KHOBAR, Saudi Arabia (Reuters) - Crown Prince Mohammed bin Salman on Saturday reiterated Saudi Arabia’s readiness to support the extension of a global oil production cut agreement.
“The Kingdom affirms its readiness to extend the production cut agreement, which proved its feasibility by rebalancing supply and demand,” the crown prince said in a statement.
“The high demand for oil has absorbed the increase in shale oil production,” Prince Mohammad added.
Prince Mohammad made similar comments to Reuters in an interview published on Thursday about the position of the kingdom toward the extension of the oil deal and condition of the market.
“We will support anything to stabilize the oil demand and supply,” he told Reuters when asked whether the kingdom would support extending the agreement until the end of 2018.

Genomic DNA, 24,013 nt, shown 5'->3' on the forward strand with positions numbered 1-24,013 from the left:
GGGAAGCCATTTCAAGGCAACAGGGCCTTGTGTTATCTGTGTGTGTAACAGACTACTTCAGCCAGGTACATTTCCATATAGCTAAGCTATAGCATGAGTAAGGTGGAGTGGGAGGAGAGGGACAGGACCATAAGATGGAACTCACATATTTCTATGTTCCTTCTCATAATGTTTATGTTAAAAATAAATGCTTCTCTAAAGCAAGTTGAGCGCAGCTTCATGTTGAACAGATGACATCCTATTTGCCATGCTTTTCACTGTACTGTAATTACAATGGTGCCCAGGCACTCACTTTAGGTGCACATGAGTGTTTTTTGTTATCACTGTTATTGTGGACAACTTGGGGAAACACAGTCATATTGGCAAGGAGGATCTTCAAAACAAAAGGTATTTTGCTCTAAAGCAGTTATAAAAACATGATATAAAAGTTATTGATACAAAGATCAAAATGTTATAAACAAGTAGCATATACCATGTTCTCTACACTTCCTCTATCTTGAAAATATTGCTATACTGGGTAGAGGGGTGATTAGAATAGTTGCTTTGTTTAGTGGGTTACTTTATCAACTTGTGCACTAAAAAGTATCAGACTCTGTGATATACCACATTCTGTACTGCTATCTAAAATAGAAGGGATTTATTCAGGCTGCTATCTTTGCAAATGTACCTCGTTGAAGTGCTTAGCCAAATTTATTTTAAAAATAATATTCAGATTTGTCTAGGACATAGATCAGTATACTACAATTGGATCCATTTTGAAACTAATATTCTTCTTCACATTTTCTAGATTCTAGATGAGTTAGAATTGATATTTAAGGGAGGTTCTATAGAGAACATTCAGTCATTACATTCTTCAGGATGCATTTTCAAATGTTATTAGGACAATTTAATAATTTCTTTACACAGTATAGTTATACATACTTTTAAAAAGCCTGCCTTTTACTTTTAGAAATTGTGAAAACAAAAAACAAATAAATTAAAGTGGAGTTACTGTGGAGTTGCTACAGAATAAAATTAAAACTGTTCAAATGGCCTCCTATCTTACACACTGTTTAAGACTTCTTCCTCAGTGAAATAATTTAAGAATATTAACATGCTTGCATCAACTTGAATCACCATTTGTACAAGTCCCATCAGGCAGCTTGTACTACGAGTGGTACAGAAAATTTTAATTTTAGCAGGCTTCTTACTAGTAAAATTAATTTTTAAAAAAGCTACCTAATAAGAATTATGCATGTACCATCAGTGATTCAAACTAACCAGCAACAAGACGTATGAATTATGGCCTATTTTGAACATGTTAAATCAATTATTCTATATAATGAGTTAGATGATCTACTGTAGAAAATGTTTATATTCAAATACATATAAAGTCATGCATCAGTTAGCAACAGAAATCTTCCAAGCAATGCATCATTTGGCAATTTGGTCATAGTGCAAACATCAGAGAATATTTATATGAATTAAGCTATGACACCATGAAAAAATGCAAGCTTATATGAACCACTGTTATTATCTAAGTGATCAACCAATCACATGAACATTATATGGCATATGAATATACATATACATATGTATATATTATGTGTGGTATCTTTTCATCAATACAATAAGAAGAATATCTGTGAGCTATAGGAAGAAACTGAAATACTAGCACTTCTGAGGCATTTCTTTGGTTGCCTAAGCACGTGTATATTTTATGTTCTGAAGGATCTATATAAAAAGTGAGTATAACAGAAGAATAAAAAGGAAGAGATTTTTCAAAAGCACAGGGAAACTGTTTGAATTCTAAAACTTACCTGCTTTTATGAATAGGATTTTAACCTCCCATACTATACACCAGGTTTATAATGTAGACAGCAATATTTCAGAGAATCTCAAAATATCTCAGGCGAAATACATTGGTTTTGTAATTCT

“I think now the oil market swallowed the shale oil supply, now we are regaining things again,” he told Reuters.
His comments gave a boost to oil prices, with Brent crude on Friday trading above $60 a barrel for the first time since July 2015.[O/R]
Saudi Arabia, OPEC’s biggest producer is leading OPEC and other oil producers such as Russia to restrict oil supplies under a global oil pact to drain global inventories and boost oil prices.
The Organization of the Petroleum Exporting Countries, plus Russia and nine other producers, have cut oil output by about 1.8 million barrels per day (bpd) since January. The pact runs to March 2018, but an extension is under consideration.
OPEC and non-OPEC producers meet on Nov. 30 to set oil policy.
Reporting by Reem Shamseddine; editing by Alexander Smith